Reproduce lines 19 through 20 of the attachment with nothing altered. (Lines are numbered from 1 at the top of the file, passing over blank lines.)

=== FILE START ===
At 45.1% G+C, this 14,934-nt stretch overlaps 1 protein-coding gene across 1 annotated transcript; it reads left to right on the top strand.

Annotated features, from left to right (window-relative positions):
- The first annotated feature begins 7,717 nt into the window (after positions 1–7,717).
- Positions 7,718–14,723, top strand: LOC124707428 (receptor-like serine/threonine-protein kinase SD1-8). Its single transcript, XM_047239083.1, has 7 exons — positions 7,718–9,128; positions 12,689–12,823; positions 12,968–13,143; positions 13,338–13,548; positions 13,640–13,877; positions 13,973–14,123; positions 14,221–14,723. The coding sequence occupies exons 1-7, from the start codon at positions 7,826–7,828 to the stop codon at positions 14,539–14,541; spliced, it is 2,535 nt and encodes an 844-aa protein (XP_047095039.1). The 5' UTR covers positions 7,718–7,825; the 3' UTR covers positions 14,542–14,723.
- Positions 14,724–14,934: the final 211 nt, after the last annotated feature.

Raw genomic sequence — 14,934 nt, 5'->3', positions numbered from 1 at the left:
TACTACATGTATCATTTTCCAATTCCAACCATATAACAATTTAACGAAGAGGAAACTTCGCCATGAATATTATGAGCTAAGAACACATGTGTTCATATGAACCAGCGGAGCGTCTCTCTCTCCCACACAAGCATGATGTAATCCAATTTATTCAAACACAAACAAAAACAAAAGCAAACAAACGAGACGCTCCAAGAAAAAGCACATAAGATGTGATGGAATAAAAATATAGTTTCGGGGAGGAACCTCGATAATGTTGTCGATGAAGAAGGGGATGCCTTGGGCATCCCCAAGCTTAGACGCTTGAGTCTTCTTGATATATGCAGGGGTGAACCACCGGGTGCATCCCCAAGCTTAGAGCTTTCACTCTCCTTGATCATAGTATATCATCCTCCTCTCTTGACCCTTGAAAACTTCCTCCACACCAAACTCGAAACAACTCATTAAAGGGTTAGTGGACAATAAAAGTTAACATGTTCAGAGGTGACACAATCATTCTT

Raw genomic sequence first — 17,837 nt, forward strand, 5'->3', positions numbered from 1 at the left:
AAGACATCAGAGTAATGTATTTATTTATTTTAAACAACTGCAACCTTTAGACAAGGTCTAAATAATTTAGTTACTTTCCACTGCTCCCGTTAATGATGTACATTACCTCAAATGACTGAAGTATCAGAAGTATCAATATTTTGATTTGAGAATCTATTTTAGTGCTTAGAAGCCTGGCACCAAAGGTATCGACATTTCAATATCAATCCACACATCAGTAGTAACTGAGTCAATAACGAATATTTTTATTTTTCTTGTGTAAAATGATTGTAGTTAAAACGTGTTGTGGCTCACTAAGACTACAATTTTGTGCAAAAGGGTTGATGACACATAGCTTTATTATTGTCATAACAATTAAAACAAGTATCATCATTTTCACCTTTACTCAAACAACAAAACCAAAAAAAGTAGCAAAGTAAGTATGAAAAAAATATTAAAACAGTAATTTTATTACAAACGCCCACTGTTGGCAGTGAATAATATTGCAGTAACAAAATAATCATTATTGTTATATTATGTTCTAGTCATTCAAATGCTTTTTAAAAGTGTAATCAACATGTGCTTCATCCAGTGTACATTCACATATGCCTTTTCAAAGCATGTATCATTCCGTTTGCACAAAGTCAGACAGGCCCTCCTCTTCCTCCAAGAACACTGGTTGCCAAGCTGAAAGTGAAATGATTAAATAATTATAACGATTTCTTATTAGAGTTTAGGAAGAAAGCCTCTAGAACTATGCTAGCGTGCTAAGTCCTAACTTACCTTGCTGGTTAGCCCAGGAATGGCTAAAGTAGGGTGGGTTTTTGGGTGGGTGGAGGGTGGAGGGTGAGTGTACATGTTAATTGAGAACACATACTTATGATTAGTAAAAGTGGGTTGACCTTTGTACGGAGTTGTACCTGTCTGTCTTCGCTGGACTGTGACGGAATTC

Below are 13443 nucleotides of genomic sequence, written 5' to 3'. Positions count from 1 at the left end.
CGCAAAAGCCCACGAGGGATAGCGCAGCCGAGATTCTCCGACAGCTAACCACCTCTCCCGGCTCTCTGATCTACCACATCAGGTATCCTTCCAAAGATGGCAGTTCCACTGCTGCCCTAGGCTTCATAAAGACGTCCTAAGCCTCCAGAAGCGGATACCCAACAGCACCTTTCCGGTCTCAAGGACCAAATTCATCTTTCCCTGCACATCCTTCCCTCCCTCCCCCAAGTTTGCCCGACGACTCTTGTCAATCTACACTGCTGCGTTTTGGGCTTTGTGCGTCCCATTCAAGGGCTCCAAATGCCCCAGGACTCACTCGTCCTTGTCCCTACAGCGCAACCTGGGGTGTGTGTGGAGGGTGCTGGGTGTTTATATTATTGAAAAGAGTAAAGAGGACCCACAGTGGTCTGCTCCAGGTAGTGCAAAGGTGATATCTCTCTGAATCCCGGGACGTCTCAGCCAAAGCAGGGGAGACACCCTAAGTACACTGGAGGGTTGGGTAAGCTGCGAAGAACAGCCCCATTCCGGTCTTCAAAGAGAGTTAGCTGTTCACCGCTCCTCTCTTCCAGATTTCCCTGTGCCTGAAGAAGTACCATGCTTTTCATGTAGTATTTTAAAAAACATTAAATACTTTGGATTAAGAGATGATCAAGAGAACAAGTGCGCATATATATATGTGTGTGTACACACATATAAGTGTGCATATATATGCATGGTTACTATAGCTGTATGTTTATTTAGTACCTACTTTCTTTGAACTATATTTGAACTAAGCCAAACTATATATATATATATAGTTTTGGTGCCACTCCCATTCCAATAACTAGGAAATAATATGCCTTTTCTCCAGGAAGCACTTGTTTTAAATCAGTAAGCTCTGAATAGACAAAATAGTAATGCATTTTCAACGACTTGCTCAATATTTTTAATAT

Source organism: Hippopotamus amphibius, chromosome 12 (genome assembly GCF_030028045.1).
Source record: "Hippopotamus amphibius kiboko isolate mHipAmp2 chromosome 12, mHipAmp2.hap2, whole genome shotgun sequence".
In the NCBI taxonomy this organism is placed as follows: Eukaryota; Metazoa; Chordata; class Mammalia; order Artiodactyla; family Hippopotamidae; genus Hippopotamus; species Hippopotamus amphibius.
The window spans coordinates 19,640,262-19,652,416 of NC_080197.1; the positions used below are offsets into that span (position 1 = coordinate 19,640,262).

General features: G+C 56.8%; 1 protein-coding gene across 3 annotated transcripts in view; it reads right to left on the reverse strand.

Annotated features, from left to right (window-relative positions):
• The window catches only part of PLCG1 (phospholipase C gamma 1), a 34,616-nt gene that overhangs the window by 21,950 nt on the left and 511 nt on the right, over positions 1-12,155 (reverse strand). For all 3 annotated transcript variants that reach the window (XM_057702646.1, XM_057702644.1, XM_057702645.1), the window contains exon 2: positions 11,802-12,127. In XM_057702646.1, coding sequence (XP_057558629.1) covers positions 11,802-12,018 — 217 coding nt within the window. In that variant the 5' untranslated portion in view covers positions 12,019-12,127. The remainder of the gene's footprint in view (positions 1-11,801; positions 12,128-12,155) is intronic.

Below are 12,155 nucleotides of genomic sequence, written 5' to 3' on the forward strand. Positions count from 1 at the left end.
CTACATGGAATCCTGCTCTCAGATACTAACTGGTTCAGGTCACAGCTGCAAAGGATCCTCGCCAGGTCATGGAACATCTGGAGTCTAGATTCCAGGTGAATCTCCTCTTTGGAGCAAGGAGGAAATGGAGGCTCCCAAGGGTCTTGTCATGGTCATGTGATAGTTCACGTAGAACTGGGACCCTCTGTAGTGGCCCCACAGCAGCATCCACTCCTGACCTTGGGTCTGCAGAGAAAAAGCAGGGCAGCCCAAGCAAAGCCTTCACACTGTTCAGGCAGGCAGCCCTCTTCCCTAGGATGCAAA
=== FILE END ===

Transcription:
Below are 12,155 nucleotides of genomic sequence, written 5' to 3' on the forward strand. Positions count from 1 at the left end.
CTACATGGAATCCTGCTCTCAGATACTAACTGGTTCAGGTCACAGCTGCAAAGGATCCTCGCCAGGTCATGGAACATCTGGAGTCTAGATTCCAGGTGAATCTCCTCTTTGGAGCAAGGAGGAAATGGAGGCTCCCAAGGGTCTTGTCATGGTCATGTGATAGTTCACGTAGAACTGGGACCCTCTGTAGTGGCCCCACAGCAGCATCCACTCCTGACCTTGGGTCTGCAGAGAAAAAGCAGGGCAGCCCAAGCAAAGCCTTCACACTGTTCAGGCAGGCAGCCCTCTTCCCTAGGATGCAAA